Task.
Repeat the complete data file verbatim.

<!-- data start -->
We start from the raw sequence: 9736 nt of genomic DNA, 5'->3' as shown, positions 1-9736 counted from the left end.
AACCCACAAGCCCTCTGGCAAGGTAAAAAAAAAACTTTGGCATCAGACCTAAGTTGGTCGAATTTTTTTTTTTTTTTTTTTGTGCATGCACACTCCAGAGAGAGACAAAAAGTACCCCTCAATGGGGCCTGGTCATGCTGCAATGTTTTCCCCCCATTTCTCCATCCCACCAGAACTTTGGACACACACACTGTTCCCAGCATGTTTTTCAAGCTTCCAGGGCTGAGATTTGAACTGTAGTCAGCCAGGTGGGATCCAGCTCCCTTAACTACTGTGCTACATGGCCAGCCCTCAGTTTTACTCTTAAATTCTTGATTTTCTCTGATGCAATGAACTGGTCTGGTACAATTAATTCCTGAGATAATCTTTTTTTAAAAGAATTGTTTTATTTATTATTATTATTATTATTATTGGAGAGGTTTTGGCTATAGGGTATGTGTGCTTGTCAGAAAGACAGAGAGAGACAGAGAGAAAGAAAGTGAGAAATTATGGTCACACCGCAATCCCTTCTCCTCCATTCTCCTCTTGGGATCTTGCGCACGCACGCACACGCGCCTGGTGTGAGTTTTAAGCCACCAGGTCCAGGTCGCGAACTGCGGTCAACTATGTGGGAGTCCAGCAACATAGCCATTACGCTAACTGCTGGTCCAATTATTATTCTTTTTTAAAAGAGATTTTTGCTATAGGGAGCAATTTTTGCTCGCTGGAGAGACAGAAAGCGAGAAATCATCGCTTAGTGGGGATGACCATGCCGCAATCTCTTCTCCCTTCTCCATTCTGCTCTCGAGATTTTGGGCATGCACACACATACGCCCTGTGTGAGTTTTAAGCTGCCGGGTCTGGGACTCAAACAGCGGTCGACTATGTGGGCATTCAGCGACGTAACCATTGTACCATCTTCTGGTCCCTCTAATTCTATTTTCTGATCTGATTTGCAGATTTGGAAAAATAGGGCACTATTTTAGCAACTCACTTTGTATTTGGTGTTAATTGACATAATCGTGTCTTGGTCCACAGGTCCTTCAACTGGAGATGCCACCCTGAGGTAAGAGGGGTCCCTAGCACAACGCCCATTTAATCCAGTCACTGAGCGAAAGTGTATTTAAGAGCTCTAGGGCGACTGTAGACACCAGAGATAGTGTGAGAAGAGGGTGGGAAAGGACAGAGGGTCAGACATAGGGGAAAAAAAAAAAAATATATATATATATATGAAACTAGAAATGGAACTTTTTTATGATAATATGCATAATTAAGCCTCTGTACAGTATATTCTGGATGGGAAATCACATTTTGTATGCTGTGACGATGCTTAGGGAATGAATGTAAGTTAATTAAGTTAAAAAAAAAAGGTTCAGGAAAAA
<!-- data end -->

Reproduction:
We start from the raw sequence: 9736 nt of genomic DNA, 5'->3' as shown, positions 1-9736 counted from the left end.
AACCCACAAGCCCTCTGGCAAGGTAAAAAAAAAACTTTGGCATCAGACCTAAGTTGGTCGAATTTTTTTTTTTTTTTTTTTGTGCATGCACACTCCAGAGAGAGACAAAAAGTACCCCTCAATGGGGCCTGGTCATGCTGCAATGTTTTCCCCCCATTTCTCCATCCCACCAGAACTTTGGACACACACACTGTTCCCAGCATGTTTTTCAAGCTTCCAGGGCTGAGATTTGAACTGTAGTCAGCCAGGTGGGATCCAGCTCCCTTAACTACTGTGCTACATGGCCAGCCCTCAGTTTTACTCTTAAATTCTTGATTTTCTCTGATGCAATGAACTGGTCTGGTACAATTAATTCCTGAGATAATCTTTTTTTAAAAGAATTGTTTTATTTATTATTATTATTATTATTATTGGAGAGGTTTTGGCTATAGGGTATGTGTGCTTGTCAGAAAGACAGAGAGAGACAGAGAGAAAGAAAGTGAGAAATTATGGTCACACCGCAATCCCTTCTCCTCCATTCTCCTCTTGGGATCTTGCGCACGCACGCACACGCGCCTGGTGTGAGTTTTAAGCCACCAGGTCCAGGTCGCGAACTGCGGTCAACTATGTGGGAGTCCAGCAACATAGCCATTACGCTAACTGCTGGTCCAATTATTATTCTTTTTTAAAAGAGATTTTTGCTATAGGGAGCAATTTTTGCTCGCTGGAGAGACAGAAAGCGAGAAATCATCGCTTAGTGGGGATGACCATGCCGCAATCTCTTCTCCCTTCTCCATTCTGCTCTCGAGATTTTGGGCATGCACACACATACGCCCTGTGTGAGTTTTAAGCTGCCGGGTCTGGGACTCAAACAGCGGTCGACTATGTGGGCATTCAGCGACGTAACCATTGTACCATCTTCTGGTCCCTCTAATTCTATTTTCTGATCTGATTTGCAGATTTGGAAAAATAGGGCACTATTTTAGCAACTCACTTTGTATTTGGTGTTAATTGACATAATCGTGTCTTGGTCCACAGGTCCTTCAACTGGAGATGCCACCCTGAGGTAAGAGGGGTCCCTAGCACAACGCCCATTTAATCCAGTCACTGAGCGAAAGTGTATTTAAGAGCTCTAGGGCGACTGTAGACACCAGAGATAGTGTGAGAAGAGGGTGGGAAAGGACAGAGGGTCAGACATAGGGGAAAAAAAAAAAAATATATATATATATATGAAACTAGAAATGGAACTTTTTTATGATAATATGCATAATTAAGCCTCTGTACAGTATATTCTGGATGGGAAATCACATTTTGTATGCTGTGACGATGCTTAGGGAATGAATGTAAGTTAATTAAGTTAAAAAAAAAAGGTTCAGGAAAAA